It seemed like a very natural thing to do-to share what I love using everyday of my life. I own several Gold Arcus violin bows and have always been super impressed with the speed with which one can play spiccato and the incredible lightness, which is super fun to control in one’s hand. After holding a global competition where 1,000 entrants played 2 minutes of music, I chose an amazing Armenian violinist, who lives in Belgium. You can also watch the ‘official’ announcement here!
In second place, I gave $1000 to a brilliant Greek violinist, studying in Germany.
and in third, came a beautiful performance by Adelya Nartajieva:
It made me think how difficult it is to play the violin and how we are all hopefully learning something everyday to hone our craft. It also made me appreciate how the right tools (violin, bow, strings, rosin etc.) help bring one’s voice front and center.
Thank you all for humbling me with your inspiring performances!
Recently, the Violin Channel asked me to try and answer this question from James Dong of Sydney, Australia.
‘Help! How can I get better amplitude on my 4th finger vibrato?’
4th finger vibrato is a tough one. It’s the ‘no man’s land of vibrato!’
I would first practice building up strength in the finger by practicing scales and Schradieck exercises . I love the first 2 pages of Schradieck. I used to practice this on each string and at all different speeds. By the time you get to the G string, you feel like you need a Gatorade and some cheering fans to get you to the finish line! It’s a great workout for the pinky.
Please go slowly though and don’t overuse it as it can easily get strained. The mechanics of the hand are such that the 4th finger is a helpful soldier but the 3rd finger is the Lieutenant Commander. Be nice to it but know there are other fingers that can take over if need be.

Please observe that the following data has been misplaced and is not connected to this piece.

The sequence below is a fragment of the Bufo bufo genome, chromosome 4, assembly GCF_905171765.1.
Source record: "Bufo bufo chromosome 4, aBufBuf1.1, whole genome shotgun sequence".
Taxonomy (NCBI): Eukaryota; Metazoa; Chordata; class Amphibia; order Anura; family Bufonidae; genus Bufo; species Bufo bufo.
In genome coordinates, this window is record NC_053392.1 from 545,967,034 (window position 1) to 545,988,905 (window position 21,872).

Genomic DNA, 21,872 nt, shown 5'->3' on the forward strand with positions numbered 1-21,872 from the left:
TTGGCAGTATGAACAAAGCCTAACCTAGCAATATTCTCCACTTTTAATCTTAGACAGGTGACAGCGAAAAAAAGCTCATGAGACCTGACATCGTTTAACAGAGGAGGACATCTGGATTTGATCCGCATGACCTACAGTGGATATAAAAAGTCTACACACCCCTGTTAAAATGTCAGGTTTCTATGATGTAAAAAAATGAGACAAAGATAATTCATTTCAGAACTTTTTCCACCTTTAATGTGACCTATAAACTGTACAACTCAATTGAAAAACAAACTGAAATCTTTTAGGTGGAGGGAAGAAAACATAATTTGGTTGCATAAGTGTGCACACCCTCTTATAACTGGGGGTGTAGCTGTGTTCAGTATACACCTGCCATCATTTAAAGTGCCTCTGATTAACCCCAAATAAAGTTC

After thorough muscle building of this more delicate finger, practice vibrating with the other fingers before working with the 4th. Vibrate in 8th’s, triplets, and 16th’s-slowly and gaining speed. This way, you will feel all the variances and build up the strength needed to have confidence to throw your weight into your pinky and ‘voila’! Having a stronger finger to help with vibrato.
Today, one of the greatest musicians passed away, Mr.Marvin Hamlisch. We were supposed to work together in about one month’s time in Pasadena, for the Pasadena Orchestra/Pops gala concert. The piano scores to ‘Autumn in New York’ and ‘Tenderly/Autumn Leaves’ were sent last week for him to look over. It’s incredible how much changes in the blink of an eye.
Thank you Marvin Hamlisch for your tremendous gifts-your dedication, love and passion for music. We will all miss you dearly….
I am so excited to give one of my gold Arcus violin bows away. I have owned many different violin bows throughout my life, and now play using Tourte and Gold Arcus carbon fiber bows. It is extremely light and spiccato can come out super-clean at lightening speed. I used to think that using a heavy stick produced a bigger sound but now I believe it really is quite the opposite. Physically it takes a different skill to handle well but proper technique helps avoid chronic overuse and tendonitis.
It’s similar to playing tennis. Wood rackets were sturdy back in the day, but the newer titanium, carbon fiber rackets used today, create a top spin and speed that wood simply can not. You don’t have to worry about breaking the Arcus either-I think they say the bow is pretty indestructible!
A couple of weeks ago, I adjudicated a competition at the Music Academy of the West, in Santa Barbara. Watching and listening to the contestants, I remembered what it was like to compete when I was 11 and 12 years old and won the opportunity to perform with the Los Angeles Philharmonic and the New York Philharmonic. I was moved by the passion these kids had to win the opportunity to play in front of an orchestra.
It made me think of the challenging process involved, making and sustaining a career. The struggle to find your voice/identity at a young age, when you are forever learning lots of repertoire and understanding the technical challenges of the instrument. The music is such a reflection of the student’s heart and soul-you can just feel it from bar one.